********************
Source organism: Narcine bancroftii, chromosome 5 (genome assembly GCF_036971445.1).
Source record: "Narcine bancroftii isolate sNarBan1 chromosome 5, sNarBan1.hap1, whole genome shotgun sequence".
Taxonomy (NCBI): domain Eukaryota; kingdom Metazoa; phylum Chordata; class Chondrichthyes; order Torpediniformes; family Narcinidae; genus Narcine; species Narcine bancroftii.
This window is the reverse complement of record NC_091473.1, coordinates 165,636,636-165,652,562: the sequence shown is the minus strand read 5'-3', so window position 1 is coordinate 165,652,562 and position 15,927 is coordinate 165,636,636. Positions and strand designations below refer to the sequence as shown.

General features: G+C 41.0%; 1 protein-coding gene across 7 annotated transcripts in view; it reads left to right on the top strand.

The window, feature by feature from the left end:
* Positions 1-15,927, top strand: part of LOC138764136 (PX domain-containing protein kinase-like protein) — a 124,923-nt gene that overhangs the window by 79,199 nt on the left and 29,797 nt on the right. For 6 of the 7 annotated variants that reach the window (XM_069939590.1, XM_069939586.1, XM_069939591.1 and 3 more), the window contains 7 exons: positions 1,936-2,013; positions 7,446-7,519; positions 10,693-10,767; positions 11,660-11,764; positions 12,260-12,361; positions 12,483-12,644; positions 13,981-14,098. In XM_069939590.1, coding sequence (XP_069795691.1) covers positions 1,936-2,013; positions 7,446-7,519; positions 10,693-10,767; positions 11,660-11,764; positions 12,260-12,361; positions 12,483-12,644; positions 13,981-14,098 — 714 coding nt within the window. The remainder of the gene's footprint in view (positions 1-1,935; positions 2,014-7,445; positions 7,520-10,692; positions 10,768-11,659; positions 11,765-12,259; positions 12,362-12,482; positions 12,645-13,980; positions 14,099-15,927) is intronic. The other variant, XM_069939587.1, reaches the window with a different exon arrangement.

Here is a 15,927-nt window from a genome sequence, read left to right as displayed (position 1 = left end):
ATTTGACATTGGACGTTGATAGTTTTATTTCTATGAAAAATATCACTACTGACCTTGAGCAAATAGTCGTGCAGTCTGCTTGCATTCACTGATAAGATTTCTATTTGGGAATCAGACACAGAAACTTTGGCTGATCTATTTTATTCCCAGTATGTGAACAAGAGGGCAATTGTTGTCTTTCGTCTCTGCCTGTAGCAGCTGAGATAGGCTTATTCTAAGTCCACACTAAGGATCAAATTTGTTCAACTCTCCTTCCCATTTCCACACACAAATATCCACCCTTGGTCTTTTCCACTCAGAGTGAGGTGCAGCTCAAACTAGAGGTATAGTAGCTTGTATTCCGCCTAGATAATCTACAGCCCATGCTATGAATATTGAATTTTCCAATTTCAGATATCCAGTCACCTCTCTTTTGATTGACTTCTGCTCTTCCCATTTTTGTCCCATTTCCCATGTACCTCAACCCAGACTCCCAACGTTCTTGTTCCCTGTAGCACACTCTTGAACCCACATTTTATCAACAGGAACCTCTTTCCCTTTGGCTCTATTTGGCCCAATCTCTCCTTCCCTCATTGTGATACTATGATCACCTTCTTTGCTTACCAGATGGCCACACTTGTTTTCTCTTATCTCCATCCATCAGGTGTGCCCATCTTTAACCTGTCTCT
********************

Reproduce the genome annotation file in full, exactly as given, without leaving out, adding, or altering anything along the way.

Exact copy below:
Source organism: Narcine bancroftii, chromosome 5 (genome assembly GCF_036971445.1).
Source record: "Narcine bancroftii isolate sNarBan1 chromosome 5, sNarBan1.hap1, whole genome shotgun sequence".
Taxonomy (NCBI): domain Eukaryota; kingdom Metazoa; phylum Chordata; class Chondrichthyes; order Torpediniformes; family Narcinidae; genus Narcine; species Narcine bancroftii.
This window is the reverse complement of record NC_091473.1, coordinates 165,636,636-165,652,562: the sequence shown is the minus strand read 5'-3', so window position 1 is coordinate 165,652,562 and position 15,927 is coordinate 165,636,636. Positions and strand designations below refer to the sequence as shown.

General features: G+C 41.0%; 1 protein-coding gene across 7 annotated transcripts in view; it reads left to right on the top strand.

The window, feature by feature from the left end:
* Positions 1-15,927, top strand: part of LOC138764136 (PX domain-containing protein kinase-like protein) — a 124,923-nt gene that overhangs the window by 79,199 nt on the left and 29,797 nt on the right. For 6 of the 7 annotated variants that reach the window (XM_069939590.1, XM_069939586.1, XM_069939591.1 and 3 more), the window contains 7 exons: positions 1,936-2,013; positions 7,446-7,519; positions 10,693-10,767; positions 11,660-11,764; positions 12,260-12,361; positions 12,483-12,644; positions 13,981-14,098. In XM_069939590.1, coding sequence (XP_069795691.1) covers positions 1,936-2,013; positions 7,446-7,519; positions 10,693-10,767; positions 11,660-11,764; positions 12,260-12,361; positions 12,483-12,644; positions 13,981-14,098 — 714 coding nt within the window. The remainder of the gene's footprint in view (positions 1-1,935; positions 2,014-7,445; positions 7,520-10,692; positions 10,768-11,659; positions 11,765-12,259; positions 12,362-12,482; positions 12,645-13,980; positions 14,099-15,927) is intronic. The other variant, XM_069939587.1, reaches the window with a different exon arrangement.

Here is a 15,927-nt window from a genome sequence, read left to right as displayed (position 1 = left end):
ATTTGACATTGGACGTTGATAGTTTTATTTCTATGAAAAATATCACTACTGACCTTGAGCAAATAGTCGTGCAGTCTGCTTGCATTCACTGATAAGATTTCTATTTGGGAATCAGACACAGAAACTTTGGCTGATCTATTTTATTCCCAGTATGTGAACAAGAGGGCAATTGTTGTCTTTCGTCTCTGCCTGTAGCAGCTGAGATAGGCTTATTCTAAGTCCACACTAAGGATCAAATTTGTTCAACTCTCCTTCCCATTTCCACACACAAATATCCACCCTTGGTCTTTTCCACTCAGAGTGAGGTGCAGCTCAAACTAGAGGTATAGTAGCTTGTATTCCGCCTAGATAATCTACAGCCCATGCTATGAATATTGAATTTTCCAATTTCAGATATCCAGTCACCTCTCTTTTGATTGACTTCTGCTCTTCCCATTTTTGTCCCATTTCCCATGTACCTCAACCCAGACTCCCAACGTTCTTGTTCCCTGTAGCACACTCTTGAACCCACATTTTATCAACAGGAACCTCTTTCCCTTTGGCTCTATTTGGCCCAATCTCTCCTTCCCTCATTGTGATACTATGATCACCTTCTTTGCTTACCAGATGGCCACACTTGTTTTCTCTTATCTCCATCCATCAGGTGTGCCCATCTTTAACCTGTCTCT